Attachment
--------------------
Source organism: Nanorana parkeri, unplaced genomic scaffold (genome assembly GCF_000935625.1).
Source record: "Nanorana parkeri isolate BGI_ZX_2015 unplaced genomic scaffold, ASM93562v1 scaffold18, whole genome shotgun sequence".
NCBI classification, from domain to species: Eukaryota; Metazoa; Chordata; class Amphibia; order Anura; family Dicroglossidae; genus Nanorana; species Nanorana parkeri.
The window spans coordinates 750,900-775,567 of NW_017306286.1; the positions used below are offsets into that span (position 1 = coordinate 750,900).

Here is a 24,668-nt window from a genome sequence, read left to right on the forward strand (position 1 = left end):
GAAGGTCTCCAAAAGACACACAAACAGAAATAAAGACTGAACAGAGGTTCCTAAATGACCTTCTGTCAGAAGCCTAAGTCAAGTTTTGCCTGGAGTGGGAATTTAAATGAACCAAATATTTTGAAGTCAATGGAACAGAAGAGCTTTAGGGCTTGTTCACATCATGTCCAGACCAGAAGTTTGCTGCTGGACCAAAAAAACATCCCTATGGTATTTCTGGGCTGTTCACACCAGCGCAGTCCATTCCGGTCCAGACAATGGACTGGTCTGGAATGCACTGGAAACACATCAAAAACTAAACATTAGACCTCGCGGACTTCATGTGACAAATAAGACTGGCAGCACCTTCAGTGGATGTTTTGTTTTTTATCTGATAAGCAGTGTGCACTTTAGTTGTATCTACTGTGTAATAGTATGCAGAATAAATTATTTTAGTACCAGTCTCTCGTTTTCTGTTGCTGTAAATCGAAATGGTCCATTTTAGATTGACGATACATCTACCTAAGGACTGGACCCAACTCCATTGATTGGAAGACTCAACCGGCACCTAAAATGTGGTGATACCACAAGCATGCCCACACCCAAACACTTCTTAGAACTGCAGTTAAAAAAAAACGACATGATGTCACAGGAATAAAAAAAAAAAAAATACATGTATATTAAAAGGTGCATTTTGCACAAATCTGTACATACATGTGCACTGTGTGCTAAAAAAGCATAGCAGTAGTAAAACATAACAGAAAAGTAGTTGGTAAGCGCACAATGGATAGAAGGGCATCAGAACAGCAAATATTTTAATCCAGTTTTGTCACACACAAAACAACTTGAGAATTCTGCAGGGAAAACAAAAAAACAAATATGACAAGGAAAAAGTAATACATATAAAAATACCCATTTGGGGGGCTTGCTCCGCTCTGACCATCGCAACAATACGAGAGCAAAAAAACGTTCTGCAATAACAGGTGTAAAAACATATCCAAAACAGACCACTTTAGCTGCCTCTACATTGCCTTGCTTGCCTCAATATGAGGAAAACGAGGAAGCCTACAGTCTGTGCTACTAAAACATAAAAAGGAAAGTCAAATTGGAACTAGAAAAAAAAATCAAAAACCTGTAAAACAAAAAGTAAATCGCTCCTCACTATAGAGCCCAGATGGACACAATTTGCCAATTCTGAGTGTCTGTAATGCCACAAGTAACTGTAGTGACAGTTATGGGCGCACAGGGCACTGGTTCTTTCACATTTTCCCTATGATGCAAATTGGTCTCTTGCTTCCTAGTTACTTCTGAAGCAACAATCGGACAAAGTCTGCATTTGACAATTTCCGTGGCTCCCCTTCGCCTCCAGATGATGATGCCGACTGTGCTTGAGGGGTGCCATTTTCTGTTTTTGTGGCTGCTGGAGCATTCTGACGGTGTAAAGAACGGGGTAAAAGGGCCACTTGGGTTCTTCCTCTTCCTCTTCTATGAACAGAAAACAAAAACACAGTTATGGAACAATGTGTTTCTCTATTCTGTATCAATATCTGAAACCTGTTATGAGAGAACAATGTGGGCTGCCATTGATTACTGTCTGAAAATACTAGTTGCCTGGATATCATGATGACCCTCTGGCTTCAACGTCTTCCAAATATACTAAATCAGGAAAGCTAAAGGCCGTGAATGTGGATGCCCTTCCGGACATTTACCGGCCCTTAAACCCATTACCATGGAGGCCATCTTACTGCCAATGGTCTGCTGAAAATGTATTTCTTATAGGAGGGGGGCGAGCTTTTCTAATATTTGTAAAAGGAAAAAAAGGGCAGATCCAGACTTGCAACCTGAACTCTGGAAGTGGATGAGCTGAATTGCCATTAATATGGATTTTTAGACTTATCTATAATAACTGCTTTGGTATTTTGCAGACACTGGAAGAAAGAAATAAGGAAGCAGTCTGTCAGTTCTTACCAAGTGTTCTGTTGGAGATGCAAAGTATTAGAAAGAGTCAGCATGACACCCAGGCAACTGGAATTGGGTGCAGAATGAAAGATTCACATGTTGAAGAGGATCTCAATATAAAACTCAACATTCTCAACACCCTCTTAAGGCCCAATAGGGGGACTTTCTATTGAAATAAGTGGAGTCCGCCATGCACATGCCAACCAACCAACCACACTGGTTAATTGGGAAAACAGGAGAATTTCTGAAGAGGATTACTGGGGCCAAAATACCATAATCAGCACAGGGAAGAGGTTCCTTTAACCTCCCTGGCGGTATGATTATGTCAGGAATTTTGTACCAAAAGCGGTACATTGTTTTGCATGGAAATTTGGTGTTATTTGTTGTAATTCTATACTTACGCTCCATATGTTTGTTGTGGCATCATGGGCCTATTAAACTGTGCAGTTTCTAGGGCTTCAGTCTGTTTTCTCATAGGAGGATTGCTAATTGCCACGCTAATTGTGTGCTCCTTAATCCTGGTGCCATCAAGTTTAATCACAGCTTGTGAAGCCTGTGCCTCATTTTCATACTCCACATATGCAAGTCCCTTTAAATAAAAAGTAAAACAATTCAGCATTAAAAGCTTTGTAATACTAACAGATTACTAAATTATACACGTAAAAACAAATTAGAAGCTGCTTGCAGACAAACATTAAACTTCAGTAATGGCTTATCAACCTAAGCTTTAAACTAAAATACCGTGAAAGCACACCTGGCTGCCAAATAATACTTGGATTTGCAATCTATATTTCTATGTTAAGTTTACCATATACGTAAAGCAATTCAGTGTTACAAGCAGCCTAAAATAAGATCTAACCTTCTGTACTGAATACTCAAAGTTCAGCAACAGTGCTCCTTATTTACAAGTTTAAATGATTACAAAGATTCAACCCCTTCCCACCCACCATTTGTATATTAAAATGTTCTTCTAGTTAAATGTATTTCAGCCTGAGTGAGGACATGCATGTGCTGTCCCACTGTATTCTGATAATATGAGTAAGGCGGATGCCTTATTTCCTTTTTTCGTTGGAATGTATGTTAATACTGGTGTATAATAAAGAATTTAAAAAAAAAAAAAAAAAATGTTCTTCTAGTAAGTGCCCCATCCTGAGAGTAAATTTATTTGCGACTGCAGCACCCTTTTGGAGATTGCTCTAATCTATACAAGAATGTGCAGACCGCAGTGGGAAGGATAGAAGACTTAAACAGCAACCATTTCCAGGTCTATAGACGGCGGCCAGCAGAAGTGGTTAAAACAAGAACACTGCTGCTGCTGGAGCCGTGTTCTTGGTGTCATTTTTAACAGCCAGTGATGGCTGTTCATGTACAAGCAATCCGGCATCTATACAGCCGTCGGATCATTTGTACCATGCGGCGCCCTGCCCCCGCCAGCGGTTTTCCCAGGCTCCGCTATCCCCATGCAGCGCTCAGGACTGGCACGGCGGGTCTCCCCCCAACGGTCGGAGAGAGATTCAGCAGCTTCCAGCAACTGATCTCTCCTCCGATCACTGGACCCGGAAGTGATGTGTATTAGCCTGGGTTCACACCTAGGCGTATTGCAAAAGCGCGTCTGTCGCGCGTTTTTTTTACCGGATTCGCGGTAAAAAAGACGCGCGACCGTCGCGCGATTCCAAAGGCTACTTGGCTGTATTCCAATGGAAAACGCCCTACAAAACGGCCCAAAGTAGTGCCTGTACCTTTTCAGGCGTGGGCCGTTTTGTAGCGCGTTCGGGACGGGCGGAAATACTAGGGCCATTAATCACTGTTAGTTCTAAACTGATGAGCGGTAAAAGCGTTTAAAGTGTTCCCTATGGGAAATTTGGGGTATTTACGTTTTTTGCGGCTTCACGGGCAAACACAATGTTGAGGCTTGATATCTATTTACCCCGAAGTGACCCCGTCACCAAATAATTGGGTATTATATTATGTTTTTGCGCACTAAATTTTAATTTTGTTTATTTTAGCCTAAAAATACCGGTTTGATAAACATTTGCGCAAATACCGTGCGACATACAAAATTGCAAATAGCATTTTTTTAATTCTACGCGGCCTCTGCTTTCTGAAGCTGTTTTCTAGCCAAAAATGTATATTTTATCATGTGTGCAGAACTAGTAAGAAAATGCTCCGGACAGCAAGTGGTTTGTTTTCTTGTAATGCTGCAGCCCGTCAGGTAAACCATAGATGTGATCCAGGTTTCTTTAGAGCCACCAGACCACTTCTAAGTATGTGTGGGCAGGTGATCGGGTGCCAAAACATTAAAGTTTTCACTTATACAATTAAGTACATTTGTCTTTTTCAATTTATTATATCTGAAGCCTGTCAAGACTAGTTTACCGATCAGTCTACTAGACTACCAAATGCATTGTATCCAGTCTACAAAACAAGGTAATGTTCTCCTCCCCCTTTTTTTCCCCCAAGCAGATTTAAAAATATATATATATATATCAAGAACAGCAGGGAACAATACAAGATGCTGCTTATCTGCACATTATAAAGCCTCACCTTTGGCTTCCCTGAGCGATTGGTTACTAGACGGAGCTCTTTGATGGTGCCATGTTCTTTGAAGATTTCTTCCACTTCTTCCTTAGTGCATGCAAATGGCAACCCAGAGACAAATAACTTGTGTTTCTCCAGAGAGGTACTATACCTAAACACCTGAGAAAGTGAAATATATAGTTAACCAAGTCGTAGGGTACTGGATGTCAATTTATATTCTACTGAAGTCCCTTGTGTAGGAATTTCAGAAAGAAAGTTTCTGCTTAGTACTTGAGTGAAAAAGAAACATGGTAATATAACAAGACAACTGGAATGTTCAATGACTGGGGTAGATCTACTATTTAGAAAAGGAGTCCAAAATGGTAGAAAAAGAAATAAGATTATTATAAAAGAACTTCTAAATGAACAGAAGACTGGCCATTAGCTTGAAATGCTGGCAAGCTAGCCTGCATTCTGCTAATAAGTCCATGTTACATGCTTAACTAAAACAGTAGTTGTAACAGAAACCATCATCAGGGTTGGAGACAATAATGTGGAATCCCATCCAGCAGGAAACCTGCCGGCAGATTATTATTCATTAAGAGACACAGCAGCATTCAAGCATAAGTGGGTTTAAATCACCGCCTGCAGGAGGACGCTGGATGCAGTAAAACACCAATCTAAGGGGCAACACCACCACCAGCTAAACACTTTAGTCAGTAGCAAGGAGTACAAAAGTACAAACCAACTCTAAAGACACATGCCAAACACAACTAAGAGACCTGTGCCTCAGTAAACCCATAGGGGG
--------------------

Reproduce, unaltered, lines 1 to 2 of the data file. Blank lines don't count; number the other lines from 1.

Source organism: Nanorana parkeri, unplaced genomic scaffold (genome assembly GCF_000935625.1).
Source record: "Nanorana parkeri isolate BGI_ZX_2015 unplaced genomic scaffold, ASM93562v1 scaffold18, whole genome shotgun sequence".